Claire Webb

Claire Webb

Associate Director, Programs


Claire Isabel Webb directs the Berggruen Institute’s Future Humans program that investigates the histories and futures of life, mind, and outer space. With the advent of invented life, computational intelligences, and extraterrestrial exploration, what will it mean to be human in the future? How will humans relate to multifarious entities from microbes, to rhizomes, to sperm whales, to AIs, to possible alien life forms? Future Humans projects address these questions in several registers: in the science and speculative fiction writing workshop Vaster than Empires; in Embodied Machines that considers the slippage between increasingly unstable categories of the mechanical and the biological; and Life, Otherwise, a imaginative exosolar system in which leading exoplanetary astronomers and astrobiologists simulate life and worlds beyond Earth.

Webb earned her Ph.D. from MIT’s History, Anthropology, and Science, Technology, and Society (HASTS) program in 2020. Her book project, Reflexive Alienation, explores how scientists since the Space Age, despite alien life forms’ perpetual and perhaps permanent unknowability, have designed sophisticated experiments of expectation that anticipate Other biologies and intelligences.

composed by Arswain
machine learning consultation by Anna Tskhovrebov
commissioned by the Berggruen Institute
premiered at the Bradbury Building
downtown Los Angeles
april 22, 2022

Human perception of what sounds “beautiful” is necessarily biased and exclusive. If we are to truly expand our hearing apparatus, and thus our notion of beauty, we must not only shed preconceived sonic associations but also invite creative participation from beings non-human and non-living. We must also begin to cede creative control away from ourselves and toward such beings by encouraging them to exercise their own standards of beauty and collaborate with each other.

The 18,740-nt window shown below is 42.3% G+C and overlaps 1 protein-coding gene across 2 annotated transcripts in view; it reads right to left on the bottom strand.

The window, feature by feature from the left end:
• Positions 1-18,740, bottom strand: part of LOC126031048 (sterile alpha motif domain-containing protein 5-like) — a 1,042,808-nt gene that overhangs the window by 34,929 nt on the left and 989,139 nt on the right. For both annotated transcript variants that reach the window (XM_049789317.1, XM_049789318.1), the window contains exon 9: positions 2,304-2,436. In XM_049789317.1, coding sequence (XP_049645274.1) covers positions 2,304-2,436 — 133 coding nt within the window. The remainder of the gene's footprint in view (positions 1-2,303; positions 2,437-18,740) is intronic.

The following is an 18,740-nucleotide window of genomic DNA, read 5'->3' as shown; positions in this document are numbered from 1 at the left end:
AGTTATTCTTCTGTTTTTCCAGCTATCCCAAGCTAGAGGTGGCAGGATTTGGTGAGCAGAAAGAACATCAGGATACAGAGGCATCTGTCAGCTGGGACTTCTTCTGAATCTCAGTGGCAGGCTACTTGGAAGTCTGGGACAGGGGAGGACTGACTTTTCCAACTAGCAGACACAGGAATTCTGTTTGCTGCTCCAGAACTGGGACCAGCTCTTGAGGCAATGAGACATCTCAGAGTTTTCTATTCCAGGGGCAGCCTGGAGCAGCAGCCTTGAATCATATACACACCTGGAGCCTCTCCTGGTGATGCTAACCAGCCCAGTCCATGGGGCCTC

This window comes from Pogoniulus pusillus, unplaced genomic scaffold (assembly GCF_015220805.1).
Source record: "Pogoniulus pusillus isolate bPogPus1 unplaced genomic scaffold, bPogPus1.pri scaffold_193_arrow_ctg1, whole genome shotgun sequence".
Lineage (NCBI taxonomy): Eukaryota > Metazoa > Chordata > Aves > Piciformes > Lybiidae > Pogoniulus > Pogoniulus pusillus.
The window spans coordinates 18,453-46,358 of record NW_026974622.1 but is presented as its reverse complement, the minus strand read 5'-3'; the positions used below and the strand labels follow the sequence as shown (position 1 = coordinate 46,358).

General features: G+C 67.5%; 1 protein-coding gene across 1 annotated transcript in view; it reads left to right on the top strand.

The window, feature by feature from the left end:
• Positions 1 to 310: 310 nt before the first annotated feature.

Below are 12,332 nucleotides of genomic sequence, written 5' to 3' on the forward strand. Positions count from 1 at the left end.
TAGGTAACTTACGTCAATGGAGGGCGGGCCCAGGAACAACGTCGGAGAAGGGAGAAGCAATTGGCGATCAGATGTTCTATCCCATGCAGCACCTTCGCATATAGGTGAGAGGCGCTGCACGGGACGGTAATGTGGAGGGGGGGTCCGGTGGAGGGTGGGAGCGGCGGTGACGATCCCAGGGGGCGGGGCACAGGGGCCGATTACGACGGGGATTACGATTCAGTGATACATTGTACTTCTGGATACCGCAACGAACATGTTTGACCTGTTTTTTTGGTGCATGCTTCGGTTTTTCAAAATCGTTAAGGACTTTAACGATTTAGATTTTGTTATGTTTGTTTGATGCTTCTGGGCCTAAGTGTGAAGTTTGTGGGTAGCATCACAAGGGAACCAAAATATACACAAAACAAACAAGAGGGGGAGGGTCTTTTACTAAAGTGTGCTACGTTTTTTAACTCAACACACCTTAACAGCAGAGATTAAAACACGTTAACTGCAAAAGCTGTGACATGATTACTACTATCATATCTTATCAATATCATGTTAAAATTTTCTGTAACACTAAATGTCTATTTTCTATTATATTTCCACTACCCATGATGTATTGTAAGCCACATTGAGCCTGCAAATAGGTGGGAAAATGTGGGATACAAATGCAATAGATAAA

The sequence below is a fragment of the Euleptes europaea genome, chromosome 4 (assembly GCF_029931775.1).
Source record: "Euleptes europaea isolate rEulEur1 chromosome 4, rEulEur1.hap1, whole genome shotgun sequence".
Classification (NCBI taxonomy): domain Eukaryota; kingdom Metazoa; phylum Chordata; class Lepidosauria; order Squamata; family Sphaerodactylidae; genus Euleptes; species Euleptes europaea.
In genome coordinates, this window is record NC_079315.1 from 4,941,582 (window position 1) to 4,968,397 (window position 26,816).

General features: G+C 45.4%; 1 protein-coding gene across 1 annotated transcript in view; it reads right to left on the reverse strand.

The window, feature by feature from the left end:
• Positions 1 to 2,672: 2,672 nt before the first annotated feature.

Movement I: Alarm Call
‘Alarm Call’ is a long-form composition and sound collage that juxtaposes, combines, and manipulates alarm calls from various human, non-human, and non-living beings. Evolutionary biologists understand the alarm call to be an altruistic behavior between species, who, by warning others of danger, place themselves by instinct in a broader system of belonging. The piece poses the question: how might we hear better to broaden and enhance our sense of belonging in the universe? Might we behave more altruistically if we better heed the calls of – and call out to – non-human beings?

Using granular synthesis, biofeedback, and algorithmic modulation, I fold the human alarm call – the siren – into non-human alarm calls, generating novel “inter-being” sonic collaborations with increasing sophistication and complexity. 

Movement II: A.I.-Truism
A synthesizer piece co-written with an AI in the style of Vangelis’s Blade Runner score, to pay homage to the space of the Bradbury Building.

Movement III: Alarmism
A machine learning model “learns” A.I.Truism and recreates Alarm Call, generating an original fusion of the two.

Movement IV: A.I. Call
A machine learning model “learns” Alarm Call and recreates A.I.Truism, generating an original fusion of the two.